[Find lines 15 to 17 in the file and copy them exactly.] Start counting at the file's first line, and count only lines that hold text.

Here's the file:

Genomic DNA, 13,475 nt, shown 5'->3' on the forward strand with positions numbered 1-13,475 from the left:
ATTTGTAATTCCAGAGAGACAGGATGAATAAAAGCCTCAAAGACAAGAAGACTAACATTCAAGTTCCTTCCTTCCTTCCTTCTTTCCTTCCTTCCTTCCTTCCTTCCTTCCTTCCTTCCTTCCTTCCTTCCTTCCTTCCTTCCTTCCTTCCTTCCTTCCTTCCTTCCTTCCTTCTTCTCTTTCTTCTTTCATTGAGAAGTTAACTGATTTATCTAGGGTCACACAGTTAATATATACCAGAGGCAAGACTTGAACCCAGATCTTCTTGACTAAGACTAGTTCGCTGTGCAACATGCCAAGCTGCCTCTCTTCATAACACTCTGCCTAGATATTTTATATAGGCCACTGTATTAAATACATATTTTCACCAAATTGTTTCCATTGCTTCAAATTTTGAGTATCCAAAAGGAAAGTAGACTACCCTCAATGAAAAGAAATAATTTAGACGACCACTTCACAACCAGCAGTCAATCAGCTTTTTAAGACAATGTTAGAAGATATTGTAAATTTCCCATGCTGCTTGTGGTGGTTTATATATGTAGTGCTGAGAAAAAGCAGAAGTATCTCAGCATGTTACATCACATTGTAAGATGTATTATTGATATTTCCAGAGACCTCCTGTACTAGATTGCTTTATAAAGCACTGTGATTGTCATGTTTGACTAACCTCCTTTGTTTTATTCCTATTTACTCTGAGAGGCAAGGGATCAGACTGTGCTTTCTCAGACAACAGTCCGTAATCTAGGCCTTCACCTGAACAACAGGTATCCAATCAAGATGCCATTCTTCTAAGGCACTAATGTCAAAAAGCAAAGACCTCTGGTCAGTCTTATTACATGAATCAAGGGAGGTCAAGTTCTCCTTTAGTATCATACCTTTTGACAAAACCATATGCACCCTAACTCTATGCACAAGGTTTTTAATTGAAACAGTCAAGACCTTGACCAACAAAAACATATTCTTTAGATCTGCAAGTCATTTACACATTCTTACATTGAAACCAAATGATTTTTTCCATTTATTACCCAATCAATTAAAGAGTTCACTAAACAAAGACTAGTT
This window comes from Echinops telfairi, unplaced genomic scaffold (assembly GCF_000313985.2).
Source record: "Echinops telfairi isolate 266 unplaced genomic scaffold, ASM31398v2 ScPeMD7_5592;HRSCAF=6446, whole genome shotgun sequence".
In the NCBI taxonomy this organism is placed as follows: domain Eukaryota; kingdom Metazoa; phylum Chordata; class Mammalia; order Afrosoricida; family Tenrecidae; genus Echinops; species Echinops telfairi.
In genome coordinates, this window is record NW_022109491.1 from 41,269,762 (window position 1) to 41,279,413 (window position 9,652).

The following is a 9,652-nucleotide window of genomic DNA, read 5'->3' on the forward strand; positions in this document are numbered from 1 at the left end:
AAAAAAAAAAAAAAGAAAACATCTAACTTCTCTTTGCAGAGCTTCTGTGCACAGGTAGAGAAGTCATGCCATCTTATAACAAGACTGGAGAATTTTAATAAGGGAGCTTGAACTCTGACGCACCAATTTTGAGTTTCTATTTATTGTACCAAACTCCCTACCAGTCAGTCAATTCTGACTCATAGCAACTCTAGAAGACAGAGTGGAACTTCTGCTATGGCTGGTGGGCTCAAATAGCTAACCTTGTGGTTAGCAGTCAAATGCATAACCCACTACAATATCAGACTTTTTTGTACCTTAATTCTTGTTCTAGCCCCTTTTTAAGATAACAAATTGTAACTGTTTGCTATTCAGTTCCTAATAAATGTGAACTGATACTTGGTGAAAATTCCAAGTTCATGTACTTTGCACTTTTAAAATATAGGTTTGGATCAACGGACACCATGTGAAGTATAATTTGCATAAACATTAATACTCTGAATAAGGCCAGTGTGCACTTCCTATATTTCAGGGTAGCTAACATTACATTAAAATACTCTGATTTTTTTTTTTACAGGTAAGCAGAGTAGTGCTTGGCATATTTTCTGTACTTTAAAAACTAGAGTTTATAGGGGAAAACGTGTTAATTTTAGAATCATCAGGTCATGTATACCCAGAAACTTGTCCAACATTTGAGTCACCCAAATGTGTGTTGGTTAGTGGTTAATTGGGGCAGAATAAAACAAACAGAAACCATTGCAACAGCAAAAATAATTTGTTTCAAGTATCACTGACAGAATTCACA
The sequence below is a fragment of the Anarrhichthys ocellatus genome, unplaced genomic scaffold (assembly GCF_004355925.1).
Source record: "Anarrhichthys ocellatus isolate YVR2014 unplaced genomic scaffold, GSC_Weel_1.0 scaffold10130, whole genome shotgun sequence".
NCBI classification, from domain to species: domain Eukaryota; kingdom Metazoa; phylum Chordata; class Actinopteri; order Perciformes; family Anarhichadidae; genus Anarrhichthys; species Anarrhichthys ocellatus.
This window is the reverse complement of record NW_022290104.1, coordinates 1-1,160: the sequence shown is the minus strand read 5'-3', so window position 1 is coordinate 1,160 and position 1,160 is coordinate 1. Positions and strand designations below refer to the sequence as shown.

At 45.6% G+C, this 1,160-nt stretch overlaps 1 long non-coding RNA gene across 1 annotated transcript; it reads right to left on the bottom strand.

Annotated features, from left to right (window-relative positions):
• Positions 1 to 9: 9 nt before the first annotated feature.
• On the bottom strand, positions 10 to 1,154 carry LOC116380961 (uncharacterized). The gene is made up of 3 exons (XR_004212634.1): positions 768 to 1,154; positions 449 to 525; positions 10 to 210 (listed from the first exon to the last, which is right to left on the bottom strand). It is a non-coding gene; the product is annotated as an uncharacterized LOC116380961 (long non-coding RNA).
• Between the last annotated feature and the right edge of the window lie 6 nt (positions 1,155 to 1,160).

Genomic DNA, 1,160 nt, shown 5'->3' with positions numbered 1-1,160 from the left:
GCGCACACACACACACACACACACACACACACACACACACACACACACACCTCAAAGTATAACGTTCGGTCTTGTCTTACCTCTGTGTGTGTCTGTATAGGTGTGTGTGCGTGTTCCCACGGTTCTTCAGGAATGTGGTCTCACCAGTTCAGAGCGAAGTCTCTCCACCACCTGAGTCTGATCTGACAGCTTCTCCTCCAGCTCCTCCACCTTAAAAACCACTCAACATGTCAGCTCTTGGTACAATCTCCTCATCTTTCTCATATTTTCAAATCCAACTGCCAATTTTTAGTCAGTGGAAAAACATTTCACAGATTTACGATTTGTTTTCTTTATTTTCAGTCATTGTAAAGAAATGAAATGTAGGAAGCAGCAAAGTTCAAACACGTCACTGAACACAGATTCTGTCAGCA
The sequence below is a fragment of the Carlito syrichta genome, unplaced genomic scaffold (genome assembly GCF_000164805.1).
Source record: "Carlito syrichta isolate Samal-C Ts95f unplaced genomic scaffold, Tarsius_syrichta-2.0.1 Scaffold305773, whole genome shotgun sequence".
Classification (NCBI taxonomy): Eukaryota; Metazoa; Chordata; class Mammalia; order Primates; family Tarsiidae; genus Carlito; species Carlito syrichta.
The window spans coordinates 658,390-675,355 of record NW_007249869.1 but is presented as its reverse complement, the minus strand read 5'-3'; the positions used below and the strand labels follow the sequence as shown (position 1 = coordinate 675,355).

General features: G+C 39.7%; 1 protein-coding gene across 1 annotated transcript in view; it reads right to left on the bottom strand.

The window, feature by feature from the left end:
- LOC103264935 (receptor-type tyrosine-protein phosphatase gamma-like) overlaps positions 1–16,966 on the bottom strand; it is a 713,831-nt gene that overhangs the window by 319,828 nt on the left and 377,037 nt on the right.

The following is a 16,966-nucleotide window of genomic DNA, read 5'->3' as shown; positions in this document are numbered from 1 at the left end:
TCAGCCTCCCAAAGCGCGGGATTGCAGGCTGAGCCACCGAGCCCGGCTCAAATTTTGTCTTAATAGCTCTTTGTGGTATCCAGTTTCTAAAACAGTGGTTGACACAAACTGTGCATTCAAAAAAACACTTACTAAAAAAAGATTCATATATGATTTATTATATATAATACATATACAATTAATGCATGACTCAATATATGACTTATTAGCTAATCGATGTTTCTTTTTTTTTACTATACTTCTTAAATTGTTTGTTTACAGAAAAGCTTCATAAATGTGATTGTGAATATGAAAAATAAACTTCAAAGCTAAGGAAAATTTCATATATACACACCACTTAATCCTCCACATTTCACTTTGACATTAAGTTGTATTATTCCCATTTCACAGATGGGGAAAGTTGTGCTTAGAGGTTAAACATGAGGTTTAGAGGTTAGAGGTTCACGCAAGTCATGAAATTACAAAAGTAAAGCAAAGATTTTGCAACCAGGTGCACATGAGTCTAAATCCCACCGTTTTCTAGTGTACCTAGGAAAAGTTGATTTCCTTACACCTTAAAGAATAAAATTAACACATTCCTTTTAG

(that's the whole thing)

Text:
• Positions 1 to 9: 9 nt before the first annotated feature.
• On the bottom strand, positions 10 to 1,154 carry LOC116380961 (uncharacterized). The gene is made up of 3 exons (XR_004212634.1): positions 768 to 1,154; positions 449 to 525; positions 10 to 210 (listed from the first exon to the last, which is right to left on the bottom strand). It is a non-coding gene; the product is annotated as an uncharacterized LOC116380961 (long non-coding RNA).
• Between the last annotated feature and the right edge of the window lie 6 nt (positions 1,155 to 1,160).